jump to navigation

The point value of a passivity November 19, 2008

Posted by tomflesher in Uncategorized.
Tags: , , , ,
trackback

Sports are weird. Sometimes the things that determine the winner of a contest aren’t the on-field scores, at least not directly. Clock management, penalties, and other intangibles often end up determining the winner. How can we properly value those sorts of events? I’m going to post a brief analysis of an easy case, passivity warnings in international wrestling.

The rules of international wrestling have changed over the past few years. Right now, matches are decided under a two-of-three-periods system with multiple victory conditions. At the time I was involved in refereeing, the match was longer (two three-minute periods) and the victory conditions were simpler (a pin or a ten-point differential ended the match immediately, with the winner being decided based on points at the end of the match if neither occurred). If the wrestlers were tied after the six-minute match, they wrestled an additional three-minute overtime period, and if at the end of that period they remained tied, the match was decided on criteria. For simplicity, the only criterion I’ll consider is the one that decided most tied matches – passivities, warnings for refusing to wrestle aggressively. The wrestler with fewer passivities won the match. In addition, I’m going to consider the older rules, since the passivity criterion has been eliminated by forced scoring under the new rules.

Smart coaches managed their wrestlers to avoid passivity calls, and would often tell the wrestler with fewer passivities that he had a half-point advantage. That is, if the points were equal, the wrestler with fewer passivities would win, but a technical point scored against him would put him behind again. That seemed imprecise to me, since it didn’t take into account the marginal value of additional passivities.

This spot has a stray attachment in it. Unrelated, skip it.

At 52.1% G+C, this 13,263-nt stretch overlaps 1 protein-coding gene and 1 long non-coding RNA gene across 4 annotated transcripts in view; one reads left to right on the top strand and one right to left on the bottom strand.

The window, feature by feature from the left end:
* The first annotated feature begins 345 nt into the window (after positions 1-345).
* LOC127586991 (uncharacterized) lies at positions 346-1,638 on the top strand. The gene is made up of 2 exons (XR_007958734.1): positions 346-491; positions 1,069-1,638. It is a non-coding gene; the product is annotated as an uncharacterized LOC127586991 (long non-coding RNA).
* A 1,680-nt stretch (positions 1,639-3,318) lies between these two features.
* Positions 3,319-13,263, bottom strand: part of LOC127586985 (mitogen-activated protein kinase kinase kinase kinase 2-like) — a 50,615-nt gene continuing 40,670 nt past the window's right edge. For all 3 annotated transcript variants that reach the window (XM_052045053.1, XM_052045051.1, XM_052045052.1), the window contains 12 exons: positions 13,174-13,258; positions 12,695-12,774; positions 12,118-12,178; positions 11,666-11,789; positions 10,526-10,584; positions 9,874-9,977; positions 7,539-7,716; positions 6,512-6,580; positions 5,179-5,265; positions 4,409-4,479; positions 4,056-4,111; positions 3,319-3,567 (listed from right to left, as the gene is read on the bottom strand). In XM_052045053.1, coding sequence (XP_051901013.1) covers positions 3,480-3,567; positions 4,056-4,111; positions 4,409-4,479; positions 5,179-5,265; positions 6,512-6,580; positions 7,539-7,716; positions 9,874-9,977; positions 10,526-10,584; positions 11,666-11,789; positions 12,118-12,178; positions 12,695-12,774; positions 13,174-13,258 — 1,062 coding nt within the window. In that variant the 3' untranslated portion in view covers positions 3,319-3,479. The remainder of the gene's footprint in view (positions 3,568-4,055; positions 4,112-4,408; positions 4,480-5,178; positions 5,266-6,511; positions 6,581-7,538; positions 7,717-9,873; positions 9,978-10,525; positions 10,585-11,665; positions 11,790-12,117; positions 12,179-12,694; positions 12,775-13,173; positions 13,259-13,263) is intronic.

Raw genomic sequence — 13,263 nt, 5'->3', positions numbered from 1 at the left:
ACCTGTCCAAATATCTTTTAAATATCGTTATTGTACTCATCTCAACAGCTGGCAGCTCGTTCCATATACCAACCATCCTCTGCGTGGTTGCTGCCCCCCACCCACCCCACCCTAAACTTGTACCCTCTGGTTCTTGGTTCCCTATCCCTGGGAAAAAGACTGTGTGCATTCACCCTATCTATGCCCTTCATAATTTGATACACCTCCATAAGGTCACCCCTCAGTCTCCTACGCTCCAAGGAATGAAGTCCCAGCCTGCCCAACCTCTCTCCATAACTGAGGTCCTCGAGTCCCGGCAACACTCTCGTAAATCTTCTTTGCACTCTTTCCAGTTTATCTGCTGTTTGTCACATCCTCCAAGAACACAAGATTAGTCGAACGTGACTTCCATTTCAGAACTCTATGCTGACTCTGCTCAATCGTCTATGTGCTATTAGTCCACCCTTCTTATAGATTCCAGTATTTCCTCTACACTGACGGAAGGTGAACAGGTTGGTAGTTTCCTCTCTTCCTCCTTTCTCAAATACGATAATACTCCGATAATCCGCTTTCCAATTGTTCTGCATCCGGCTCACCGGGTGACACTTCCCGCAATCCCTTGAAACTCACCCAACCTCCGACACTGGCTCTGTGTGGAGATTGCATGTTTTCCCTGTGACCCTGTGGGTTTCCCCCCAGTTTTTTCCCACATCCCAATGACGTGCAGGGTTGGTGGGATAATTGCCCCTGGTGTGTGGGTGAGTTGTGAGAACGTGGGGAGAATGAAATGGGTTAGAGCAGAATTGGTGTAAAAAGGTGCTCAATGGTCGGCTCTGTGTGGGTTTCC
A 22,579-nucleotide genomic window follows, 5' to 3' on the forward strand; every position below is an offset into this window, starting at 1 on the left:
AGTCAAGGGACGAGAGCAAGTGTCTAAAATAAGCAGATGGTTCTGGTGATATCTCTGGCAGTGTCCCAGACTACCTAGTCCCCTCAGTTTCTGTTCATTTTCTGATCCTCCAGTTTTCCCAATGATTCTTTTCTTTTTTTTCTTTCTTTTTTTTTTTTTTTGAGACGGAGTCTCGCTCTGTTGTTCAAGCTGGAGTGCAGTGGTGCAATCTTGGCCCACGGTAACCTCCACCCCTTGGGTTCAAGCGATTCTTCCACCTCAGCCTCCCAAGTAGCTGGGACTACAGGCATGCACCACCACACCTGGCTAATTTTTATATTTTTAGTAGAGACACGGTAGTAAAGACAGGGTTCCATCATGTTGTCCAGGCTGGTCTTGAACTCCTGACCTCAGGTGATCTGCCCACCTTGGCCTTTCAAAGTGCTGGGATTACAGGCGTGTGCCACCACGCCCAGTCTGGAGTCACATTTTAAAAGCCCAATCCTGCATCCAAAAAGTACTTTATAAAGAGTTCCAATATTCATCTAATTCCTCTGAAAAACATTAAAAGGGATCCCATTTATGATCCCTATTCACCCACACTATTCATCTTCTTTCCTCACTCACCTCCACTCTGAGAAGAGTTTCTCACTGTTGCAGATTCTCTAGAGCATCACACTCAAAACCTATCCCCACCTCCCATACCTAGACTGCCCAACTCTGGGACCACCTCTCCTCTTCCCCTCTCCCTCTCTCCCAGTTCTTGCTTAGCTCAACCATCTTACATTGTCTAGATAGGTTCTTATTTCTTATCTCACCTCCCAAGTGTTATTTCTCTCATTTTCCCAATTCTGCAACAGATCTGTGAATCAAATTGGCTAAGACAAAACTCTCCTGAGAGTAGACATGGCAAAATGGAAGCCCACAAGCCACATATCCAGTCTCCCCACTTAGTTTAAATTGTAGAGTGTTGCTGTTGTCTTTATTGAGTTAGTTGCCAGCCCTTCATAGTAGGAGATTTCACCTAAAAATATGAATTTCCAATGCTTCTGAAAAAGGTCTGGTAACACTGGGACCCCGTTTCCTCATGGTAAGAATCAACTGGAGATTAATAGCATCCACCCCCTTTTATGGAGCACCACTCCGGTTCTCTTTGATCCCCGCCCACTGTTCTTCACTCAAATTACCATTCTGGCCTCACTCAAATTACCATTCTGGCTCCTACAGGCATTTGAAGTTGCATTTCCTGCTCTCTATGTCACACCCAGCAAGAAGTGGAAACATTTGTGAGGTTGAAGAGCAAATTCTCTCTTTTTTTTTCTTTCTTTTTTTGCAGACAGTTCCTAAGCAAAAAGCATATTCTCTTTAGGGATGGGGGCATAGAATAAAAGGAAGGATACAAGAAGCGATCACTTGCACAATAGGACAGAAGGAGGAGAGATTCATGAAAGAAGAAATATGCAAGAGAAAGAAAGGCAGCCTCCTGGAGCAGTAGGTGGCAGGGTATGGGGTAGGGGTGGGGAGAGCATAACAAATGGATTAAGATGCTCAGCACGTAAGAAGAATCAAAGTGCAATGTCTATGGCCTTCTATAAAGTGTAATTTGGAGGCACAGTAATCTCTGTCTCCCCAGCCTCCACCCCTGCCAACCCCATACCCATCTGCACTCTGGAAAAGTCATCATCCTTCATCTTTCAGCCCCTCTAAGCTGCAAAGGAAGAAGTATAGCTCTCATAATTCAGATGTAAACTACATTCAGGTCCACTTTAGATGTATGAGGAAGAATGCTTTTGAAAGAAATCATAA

I decided that each marginal passivity could be evaluated using an inverse power function of two; that is, the value of a lead in passivities was Σ(1/2n), where n is the difference between the passivity totals. A wrestler ahead by one passivity is indeed ahead by half a point; a wrestler ahead by two passivities has a lead equivalent to 3/4 of a point (1/2 + 1/4), and so on. The inverse power function captures the diminishing returns of a strategy designed to maximize a lead in passivities – the sum will never reach one, and each passivity is worth less than the one before it. However, each passivity does slightly lower the probability of the trailing wrestler making up the difference and forces him to try to score technical points, which are worth more because they’re more difficult to score.

I’m sure it’s also possible to do a finance-style discount analysis of the value of a particular lead in points based on the amount of time remaining in the match. A lead would have to be discounted based on the expected number of points to be scored by each wrestler in the time remaining, since a lead at the very beginning of the match is much less safe than a lead in the final seconds. That would require data analysis to determine the expected value of the points to be scored by the leading wrestler and by the trailing wrestler given the time remaining and the point spread. Research project idea: determine a method of discounting the value of a lead in points based on the number of seconds remaining.

Advertisements

Comments»

No comments yet — be the first.

Leave a Reply

Fill in your details below or click an icon to log in:

WordPress.com Logo

You are commenting using your WordPress.com account. Log Out / Change )

Twitter picture

You are commenting using your Twitter account. Log Out / Change )

Facebook photo

You are commenting using your Facebook account. Log Out / Change )

Google+ photo

You are commenting using your Google+ account. Log Out / Change )

Connecting to %s

%d bloggers like this: